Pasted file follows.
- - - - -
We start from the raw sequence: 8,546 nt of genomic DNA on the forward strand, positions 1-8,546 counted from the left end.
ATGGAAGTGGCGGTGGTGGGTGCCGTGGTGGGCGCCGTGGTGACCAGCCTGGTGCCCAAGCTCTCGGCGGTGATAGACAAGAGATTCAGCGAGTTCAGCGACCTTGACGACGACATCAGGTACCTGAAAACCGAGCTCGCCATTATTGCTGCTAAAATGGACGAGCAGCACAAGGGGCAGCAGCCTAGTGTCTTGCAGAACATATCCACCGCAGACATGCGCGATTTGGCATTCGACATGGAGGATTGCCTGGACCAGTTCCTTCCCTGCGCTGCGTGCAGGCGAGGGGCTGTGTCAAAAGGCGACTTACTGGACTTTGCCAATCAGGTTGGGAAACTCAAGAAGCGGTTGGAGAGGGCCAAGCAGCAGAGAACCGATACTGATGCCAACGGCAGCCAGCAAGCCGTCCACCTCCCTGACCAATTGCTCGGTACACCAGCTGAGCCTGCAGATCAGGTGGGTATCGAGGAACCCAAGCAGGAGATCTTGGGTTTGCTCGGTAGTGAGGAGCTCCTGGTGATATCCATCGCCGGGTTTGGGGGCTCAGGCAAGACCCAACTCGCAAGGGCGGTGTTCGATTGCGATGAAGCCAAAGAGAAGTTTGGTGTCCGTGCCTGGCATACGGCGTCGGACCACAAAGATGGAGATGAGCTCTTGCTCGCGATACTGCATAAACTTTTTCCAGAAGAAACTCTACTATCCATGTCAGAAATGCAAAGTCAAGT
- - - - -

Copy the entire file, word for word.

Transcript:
We start from the raw sequence: 8,546 nt of genomic DNA on the forward strand, positions 1-8,546 counted from the left end.
ATGGAAGTGGCGGTGGTGGGTGCCGTGGTGGGCGCCGTGGTGACCAGCCTGGTGCCCAAGCTCTCGGCGGTGATAGACAAGAGATTCAGCGAGTTCAGCGACCTTGACGACGACATCAGGTACCTGAAAACCGAGCTCGCCATTATTGCTGCTAAAATGGACGAGCAGCACAAGGGGCAGCAGCCTAGTGTCTTGCAGAACATATCCACCGCAGACATGCGCGATTTGGCATTCGACATGGAGGATTGCCTGGACCAGTTCCTTCCCTGCGCTGCGTGCAGGCGAGGGGCTGTGTCAAAAGGCGACTTACTGGACTTTGCCAATCAGGTTGGGAAACTCAAGAAGCGGTTGGAGAGGGCCAAGCAGCAGAGAACCGATACTGATGCCAACGGCAGCCAGCAAGCCGTCCACCTCCCTGACCAATTGCTCGGTACACCAGCTGAGCCTGCAGATCAGGTGGGTATCGAGGAACCCAAGCAGGAGATCTTGGGTTTGCTCGGTAGTGAGGAGCTCCTGGTGATATCCATCGCCGGGTTTGGGGGCTCAGGCAAGACCCAACTCGCAAGGGCGGTGTTCGATTGCGATGAAGCCAAAGAGAAGTTTGGTGTCCGTGCCTGGCATACGGCGTCGGACCACAAAGATGGAGATGAGCTCTTGCTCGCGATACTGCATAAACTTTTTCCAGAAGAAACTCTACTATCCATGTCAGAAATGCAAAGTCAAGT